Poppy Maltby, senior project manager at Regen launches the first joint electricity and gas 2050 net zero scenarios covering their shared distribution network region in South Wales.
Regen, along with project partners Western Power Distribution and Wales & West Utilities, have today published the first joint electricity and gas 2050 net zero scenarios covering their shared distribution network region in South Wales. This analysis is a unique collaboration project between the electricity and gas distribution networks, and builds upon earlier innovation and scenarios projects produced with Wales & West Utilities and Western Power Distribution. It explores a range of possible futures for the electricity and gas distribution networks in the region.
Poppy Maltby, senior manager from Regen said “The UK’s commitment to net zero by 2050 means that in 30 years’ time, we will need to have stopped burning unabated fossil fuels, and this truly seismic change will reinvent our relationship with energy. The energy networks, both electricity and gas, will be fundamental to supporting this transition. This net zero scenario analysis helps them understand and plan for how this transformational change could impact their operations in the short, medium, and longer term.”
With funding from the Network Innovation Allowance, this innovation project brought Western Power Distribution and Wales & West Utilities together to develop an integrated approach to electricity and gas scenario planning. The analysis also worked to better understand the technologies that impact both gas and electricity distribution networks such as hydrogen electrolysis, gas fired power and hybrid heating.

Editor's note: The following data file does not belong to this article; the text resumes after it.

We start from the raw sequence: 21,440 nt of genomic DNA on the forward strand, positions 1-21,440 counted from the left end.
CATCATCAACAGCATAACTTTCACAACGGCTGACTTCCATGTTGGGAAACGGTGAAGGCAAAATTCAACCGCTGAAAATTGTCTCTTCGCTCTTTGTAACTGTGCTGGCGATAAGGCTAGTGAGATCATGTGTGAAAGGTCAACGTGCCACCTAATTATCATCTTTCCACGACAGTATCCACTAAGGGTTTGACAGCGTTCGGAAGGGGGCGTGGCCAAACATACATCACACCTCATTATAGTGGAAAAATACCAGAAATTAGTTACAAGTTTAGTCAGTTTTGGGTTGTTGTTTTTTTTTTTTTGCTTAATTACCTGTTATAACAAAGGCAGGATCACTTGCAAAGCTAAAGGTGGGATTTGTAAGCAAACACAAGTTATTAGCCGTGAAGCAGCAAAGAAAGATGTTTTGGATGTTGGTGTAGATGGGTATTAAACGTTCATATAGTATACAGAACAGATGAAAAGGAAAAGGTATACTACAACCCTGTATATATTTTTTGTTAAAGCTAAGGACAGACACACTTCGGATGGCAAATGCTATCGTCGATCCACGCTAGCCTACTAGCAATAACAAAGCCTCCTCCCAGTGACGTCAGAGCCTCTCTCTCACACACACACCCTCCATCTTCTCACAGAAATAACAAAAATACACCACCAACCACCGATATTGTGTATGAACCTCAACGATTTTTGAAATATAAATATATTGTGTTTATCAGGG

Ben Godfrey, network strategy manager at Western Power Distribution, said “Although all regions will contribute to the net zero target, it is clear that each part of the UK will have different priorities, opportunities, and pathways. This integrated scenarios process for our South Wales licence area allows us to understand how the decarbonisation pathways might progress in South Wales and how the distribution energy networks may be interacting in the future.”
The DFES scenarios developed for this project were focused on how South Wales might decarbonise heat: High Electrification, where heat demand is mainly electrified, Core Hydrogen, where hydrogen for heat is available only in urban areas and High Hydrogen, plus a hybrid heat sensitivity, where hydrogen is available to all existing gas customers.
Chris Clarke, energy strategy director from Wales & West Utilities, said “This project explores a range of options for decarbonising heat in South Wales. Our view is clear: making use of our existing safe and reliable local gas networks is key to decarbonising not only home heating, but heavy industry too. Green gases like hydrogen and biomethane, alongside Smart Hybrid Heating Systems, will help Wales and the UK meet our Net Zero targets, while delivering what people want and need: energy that is safe, reliable and sustainable.”
The scenarios show a wide range of results by 2050. The results suggest that South Wales can expect significant evolution on both networks in the coming decades, and that decentralised energy supply of both gas and electricity is expected to meet an increasing proportion of annual demand.
From 14.00 this afternoon we will be hosting a launch webinar presenting the key learnings from the work and highlighting what the pathways that reach a zero carbon future in one region of the UK.
We will be talking with the network strategy teams at Western Power Distribution and Wales and West Utilities about the interaction of energy supply, demand and fuel usage on both networks as the energy system evolves as well as exploring the impact of low carbon technologies.